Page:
Posts Tagged ‘
food allergies ’
Friday, October 24th, 2014
This is a guest post by Parents staffer Brooke Bunce.
Halloween is iconic; along with ushering in a host of fall-flavored treats, it’s the only time of year when it’s acceptable to dress up in kooky or cute costumes, litter your house with fake cobwebs, and stuff yourself silly with sugary delights. Kids go crazy for it, and adults have fond memories of hitting their own sidewalks on the quest for unlimited bounties of candy. It’s a rite of passage for children and parents alike… right?
Well, maybe not. Whether it’s because of allergies or concerns about sugar, some parents are rethinking the tradition of passing out candy to every little goblin or ghoul that traipses up to the front door. For kids with allergies or sensitivities to certain foods, Halloween can prove to be especially problematic.
But for those little ones that don’t have to worry about allergic reactions, can too much of a good thing really be all that bad? Perhaps. For one thing, it’s easy to overindulge with so many goodies on-hand at once, Alyssa Withee, RD, LD, CSP of Atlanta, GA, says. “For those who are good self-regulators, the excitement of Halloween can be a time when even these children may overdo it.”
Coupled with the fact that most confections are low in essential nutrients and high in simple sugars and unhealthy fats, as Withee says, a night of unbridled Halloween treat-binging is just the beginning. There seems to always be an occasion to dish out the treats, whether it’s for a holiday, a birthday party, a celebration, or a reward. At times, the sugar-laden parade feels like it never ends.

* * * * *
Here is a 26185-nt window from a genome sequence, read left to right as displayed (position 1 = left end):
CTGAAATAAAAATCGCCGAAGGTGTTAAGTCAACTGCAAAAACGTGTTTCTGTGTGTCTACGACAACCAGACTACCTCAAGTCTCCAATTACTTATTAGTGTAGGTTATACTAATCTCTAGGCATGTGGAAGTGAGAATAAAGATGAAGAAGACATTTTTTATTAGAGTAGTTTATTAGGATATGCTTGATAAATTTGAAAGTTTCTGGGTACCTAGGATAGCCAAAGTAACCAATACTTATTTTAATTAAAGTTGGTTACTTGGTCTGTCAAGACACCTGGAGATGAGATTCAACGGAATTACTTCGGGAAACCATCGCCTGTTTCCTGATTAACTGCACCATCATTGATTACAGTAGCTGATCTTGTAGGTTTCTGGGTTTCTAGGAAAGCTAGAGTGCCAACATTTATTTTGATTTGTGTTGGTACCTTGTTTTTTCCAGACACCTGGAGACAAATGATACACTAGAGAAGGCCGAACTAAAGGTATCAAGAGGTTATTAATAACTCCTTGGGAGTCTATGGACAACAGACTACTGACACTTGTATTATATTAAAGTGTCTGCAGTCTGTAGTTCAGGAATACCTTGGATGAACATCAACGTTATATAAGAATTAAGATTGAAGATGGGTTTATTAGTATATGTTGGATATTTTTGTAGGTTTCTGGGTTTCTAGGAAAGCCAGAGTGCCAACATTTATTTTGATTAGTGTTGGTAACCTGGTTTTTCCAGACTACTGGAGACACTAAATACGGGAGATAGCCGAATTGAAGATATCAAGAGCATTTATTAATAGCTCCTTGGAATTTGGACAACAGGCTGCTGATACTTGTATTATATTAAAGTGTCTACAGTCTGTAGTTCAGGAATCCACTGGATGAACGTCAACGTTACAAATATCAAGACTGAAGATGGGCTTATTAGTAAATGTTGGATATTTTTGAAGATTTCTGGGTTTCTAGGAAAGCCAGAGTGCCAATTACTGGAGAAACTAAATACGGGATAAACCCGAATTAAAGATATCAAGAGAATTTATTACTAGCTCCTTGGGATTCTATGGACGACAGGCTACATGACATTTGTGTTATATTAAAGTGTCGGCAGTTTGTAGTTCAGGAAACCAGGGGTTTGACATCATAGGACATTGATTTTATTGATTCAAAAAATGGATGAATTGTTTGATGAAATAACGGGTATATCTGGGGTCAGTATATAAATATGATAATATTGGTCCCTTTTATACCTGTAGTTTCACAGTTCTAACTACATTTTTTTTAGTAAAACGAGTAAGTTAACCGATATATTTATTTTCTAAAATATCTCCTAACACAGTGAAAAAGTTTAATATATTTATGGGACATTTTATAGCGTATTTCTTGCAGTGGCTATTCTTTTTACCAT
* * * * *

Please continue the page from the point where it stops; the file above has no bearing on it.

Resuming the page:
Some parents are saying no and chosing not to pass out candy Halloween night. Lisa Leake, blogger at 100 Days of Real Food and cookbook author, has elected to hand out non-food items to trick-or-treaters. The problem, she says, is that the candy rampage doesn’t end after Halloween night; it continues for the next several months.
“I no longer see that as ‘just one night’ and instead as a sugar overload with (possible) negative health implications ahead,” Leake says. “I think all the kids out there are going to get plenty of candy on Halloween even if a few of us decide to hand out something different.”
Leake’s favorite swap for candy is classic glow sticks, which are fun, safe and affordable. She also suggests coins, organic juice pouches, or small toys like witch fingers.
To help stop the flow of Halloween candy after the big night, Leake says, “I let my kids dig in freely on Halloween night, pick five or so pieces to keep, and then we get rid of the rest.” She suggests getting rid of extra loot through buy-back programs at local dentist offices or health food stores or inviting the “Switch Witch” to come visit (it’s a doll that “takes” candy in exchange for a gift!).